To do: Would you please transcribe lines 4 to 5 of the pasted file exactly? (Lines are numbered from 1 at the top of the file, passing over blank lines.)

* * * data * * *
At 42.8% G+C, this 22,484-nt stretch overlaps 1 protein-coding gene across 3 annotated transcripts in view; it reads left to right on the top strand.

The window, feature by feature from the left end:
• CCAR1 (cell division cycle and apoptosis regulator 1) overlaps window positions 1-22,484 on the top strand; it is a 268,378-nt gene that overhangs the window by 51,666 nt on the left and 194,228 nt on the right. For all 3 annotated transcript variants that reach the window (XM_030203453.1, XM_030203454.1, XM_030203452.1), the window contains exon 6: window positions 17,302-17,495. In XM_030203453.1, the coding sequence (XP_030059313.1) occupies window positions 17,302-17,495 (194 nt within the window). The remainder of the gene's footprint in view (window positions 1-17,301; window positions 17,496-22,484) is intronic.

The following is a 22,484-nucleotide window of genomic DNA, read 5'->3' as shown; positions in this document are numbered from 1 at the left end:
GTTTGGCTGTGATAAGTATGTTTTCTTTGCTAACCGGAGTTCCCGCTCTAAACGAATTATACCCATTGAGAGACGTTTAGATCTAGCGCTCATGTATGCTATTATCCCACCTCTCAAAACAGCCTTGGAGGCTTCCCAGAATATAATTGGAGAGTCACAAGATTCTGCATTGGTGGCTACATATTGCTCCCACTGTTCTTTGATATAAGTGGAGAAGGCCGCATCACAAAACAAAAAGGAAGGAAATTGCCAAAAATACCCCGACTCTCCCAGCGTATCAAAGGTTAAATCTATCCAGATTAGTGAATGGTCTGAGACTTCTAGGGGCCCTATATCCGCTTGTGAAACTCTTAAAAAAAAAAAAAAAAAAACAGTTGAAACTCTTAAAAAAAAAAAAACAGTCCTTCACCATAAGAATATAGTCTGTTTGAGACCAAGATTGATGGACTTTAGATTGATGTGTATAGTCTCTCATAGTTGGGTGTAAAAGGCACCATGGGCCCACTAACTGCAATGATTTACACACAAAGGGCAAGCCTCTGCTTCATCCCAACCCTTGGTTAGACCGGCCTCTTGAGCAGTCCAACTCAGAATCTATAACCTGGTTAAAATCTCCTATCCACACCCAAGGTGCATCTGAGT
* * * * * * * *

The following is a 22,484-nucleotide window of genomic DNA, read 5'->3' as shown; positions in this document are numbered from 1 at the left end:
GTTTGGCTGTGATAAGTATGTTTTCTTTGCTAACCGGAGTTCCCGCTCTAAACGAATTATACCCATTGAGAGACGTTTAGATCTAGCGCTCATGTATGCTATTATCCCACCTCTCAAAACAGCCTTGGAGGCTTCCCAGAATATAATTGGAGAGTCACAAGATTCTGCATTGGTGGCTACATATTGCTCCCACTGTTCTTTGATATAAGTGGAGAAGGCCGCATCACAAAACAAAAAGGAAGGAAATTGCCAAAAATACCCCGACTCTCCCAGCGTATCAAAGGTTAAATCTATCCAGATTAGTGAATGGTCTGAGACTTCTAGGGGCCCTATATCCGCTTGTGAAACTCTTAAAAAAAAAAAAAAAAAAACAGTTGAAACTCTTAAAAAAAAAAAAACAGTCCTTCACCATAAGAATATAGTCTGTTTGAGACCAAGATTGATGGACTTTAGATTGATGTGTATAGTCTCTCATAGTTGGGTGTAAAAGGCACCATGGGCCCACTAACTGCAATGATTTACACACAAAGGGCAAGCCTCTGCTTCATCCCAACCCTTGGTTAGACCGGCCTCTTGAGCAGTCCAACTCAGAATCTATAACCTGGTTAAAATCTCCTATCCACACCCAAGGTGCATCTGAGT